The track was narrow and only allowed one person at a time, instantly meaning you had to keep pace or hold up another group. I'd read posts on the trek before and, although they said that the walk was challenging, I had honestly dismissed them. I see myself as someone of average to above-average fitness, I already owned walking boots and I've enjoyed a variety of walking holidays. Yet this was the most physically challenging thing I've ever done in my life. Our group had a real mix of abilities, including one girl from America who regularly hiked mountain ranges to another who had dressed in jeans and Converse. One member of our group struggled with the incline and despite repeated requests to stop or go at a slower pace, our guide didn't slow down because the "fixed deadline" of the sunrise meant that we had to climb at a certain speed. We all made it to the top (just!) but you will have a more enjoyable time if you prepare and know what to expect! I had certainly underestimated other people's warnings and when I decide on my next volcanic trek, I'll be doing some training.

If you really can't make the climb, the locals have spotted an opportunity to make some money and motorbikes are on hand to take you almost to the summit, if you dare. It all added to the slightly bizarre and overwhelming experience, as we had to regularly stop at the side of a narrow dirt track to allow a motorbike to come roaring past, offering a trip to the top - at a price which was sure to be fiercely negotiated. Not to forget that during our climb, the downpour continued as well as thunder and lightning! It was truly awful conditions which meant that we knew our chances of seeing a sunrise at all were slim, but it made me more determined to reach the top.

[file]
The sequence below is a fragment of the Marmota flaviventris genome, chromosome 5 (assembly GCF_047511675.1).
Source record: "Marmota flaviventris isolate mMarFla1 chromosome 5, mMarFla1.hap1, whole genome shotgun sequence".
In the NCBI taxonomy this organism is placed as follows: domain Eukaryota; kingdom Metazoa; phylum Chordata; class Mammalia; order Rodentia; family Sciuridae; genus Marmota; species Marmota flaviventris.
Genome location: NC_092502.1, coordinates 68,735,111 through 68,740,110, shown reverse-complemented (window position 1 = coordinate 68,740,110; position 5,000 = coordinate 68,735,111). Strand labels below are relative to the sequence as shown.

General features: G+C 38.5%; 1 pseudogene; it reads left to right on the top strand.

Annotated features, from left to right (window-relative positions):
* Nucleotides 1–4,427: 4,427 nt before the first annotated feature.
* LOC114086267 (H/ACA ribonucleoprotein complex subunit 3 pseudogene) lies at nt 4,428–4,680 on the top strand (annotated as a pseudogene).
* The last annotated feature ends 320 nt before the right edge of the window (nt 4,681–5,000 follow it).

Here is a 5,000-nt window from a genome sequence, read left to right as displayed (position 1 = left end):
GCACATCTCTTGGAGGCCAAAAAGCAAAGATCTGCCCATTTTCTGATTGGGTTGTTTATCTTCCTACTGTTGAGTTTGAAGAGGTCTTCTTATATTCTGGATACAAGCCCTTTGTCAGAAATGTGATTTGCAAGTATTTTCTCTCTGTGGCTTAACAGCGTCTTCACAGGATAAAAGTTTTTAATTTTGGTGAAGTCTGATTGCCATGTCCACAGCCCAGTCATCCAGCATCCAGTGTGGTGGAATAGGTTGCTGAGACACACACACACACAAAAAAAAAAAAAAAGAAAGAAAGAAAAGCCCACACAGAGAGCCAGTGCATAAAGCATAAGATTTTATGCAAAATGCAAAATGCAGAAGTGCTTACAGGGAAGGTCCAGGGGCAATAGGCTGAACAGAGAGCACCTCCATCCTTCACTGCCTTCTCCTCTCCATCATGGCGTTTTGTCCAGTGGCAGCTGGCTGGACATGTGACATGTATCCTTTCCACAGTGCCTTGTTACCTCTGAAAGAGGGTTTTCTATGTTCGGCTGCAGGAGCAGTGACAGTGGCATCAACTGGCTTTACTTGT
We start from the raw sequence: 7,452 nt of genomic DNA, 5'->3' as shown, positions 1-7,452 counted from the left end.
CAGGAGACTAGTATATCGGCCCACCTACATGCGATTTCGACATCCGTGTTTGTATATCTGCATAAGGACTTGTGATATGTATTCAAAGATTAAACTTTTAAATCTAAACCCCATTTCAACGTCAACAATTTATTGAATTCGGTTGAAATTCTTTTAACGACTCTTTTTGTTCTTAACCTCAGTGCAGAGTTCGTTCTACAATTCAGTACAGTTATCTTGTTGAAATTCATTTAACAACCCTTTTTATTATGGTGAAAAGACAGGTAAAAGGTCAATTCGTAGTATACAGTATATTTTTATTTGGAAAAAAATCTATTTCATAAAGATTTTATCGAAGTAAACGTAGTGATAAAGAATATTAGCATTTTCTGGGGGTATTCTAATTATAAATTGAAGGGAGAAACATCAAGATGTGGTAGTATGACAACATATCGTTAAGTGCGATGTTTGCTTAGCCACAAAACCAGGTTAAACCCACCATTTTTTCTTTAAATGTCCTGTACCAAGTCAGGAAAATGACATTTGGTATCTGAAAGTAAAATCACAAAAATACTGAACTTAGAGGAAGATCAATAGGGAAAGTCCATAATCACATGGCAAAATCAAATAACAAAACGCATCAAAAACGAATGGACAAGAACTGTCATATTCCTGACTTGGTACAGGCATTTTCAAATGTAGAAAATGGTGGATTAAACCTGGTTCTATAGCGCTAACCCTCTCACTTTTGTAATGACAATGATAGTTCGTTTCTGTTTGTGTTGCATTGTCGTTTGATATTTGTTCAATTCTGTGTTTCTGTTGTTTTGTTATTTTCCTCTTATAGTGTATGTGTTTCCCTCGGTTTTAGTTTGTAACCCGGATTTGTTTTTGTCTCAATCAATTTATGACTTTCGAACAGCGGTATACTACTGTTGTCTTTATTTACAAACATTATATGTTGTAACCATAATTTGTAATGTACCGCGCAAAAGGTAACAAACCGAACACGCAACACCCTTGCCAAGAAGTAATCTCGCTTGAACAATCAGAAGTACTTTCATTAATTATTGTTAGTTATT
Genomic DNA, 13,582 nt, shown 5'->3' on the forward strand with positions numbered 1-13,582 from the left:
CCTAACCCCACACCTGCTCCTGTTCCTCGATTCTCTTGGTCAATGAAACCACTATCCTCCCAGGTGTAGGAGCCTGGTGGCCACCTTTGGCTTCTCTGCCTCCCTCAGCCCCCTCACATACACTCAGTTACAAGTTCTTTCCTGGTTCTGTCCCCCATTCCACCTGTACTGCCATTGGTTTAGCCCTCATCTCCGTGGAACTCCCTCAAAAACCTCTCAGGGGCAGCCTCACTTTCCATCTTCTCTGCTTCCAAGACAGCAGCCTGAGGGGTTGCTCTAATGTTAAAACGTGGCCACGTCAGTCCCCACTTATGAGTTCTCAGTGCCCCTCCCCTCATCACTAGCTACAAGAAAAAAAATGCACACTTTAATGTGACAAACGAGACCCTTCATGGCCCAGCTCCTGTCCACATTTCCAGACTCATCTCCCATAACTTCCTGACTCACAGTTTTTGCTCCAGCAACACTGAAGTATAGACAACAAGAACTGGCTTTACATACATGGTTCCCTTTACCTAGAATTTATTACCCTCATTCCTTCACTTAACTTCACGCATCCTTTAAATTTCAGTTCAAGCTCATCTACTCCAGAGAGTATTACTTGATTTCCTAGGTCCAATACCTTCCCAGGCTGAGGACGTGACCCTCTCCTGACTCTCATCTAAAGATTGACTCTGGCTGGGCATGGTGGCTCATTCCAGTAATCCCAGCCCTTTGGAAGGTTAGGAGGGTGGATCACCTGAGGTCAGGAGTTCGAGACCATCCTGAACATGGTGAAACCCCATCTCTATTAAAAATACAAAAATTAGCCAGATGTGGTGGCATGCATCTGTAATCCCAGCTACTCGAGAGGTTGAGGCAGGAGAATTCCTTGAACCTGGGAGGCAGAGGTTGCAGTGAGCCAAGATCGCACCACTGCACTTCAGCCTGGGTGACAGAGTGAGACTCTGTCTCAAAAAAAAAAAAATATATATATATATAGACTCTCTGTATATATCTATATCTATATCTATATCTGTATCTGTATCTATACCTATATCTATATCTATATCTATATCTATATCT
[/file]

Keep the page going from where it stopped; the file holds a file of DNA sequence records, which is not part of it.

Monkeys-Mount-Batur-Bali
Monkeys-Mount-Batur-Bali
Monkeys-Mount-Batur-Bali
Monkeys-Mount-Batur-Bali
Monkeys-Mount-Batur-Bali

The last section was the hardest and at times, I was practically dragged up by our guide who was on hand to pull anyone up the slope who needed a boost. At one point, I stumbled whilst trying to clamber up a particularly high rock and fell, crashing back down the path and almost off the edge of the thin muddy path down the side of the volcano. Luckily, I only had a few scratches and I gave up all attempts to look human and climbed up the rocky path on my hands and knees - a far safer option if you are clumsy like me! The downpour continued as we dragged ourselves up the last few steps to the crater and huddled, soaked to the skin, underneath a tiny hut with about thirty other people, ready for the sky to lighten.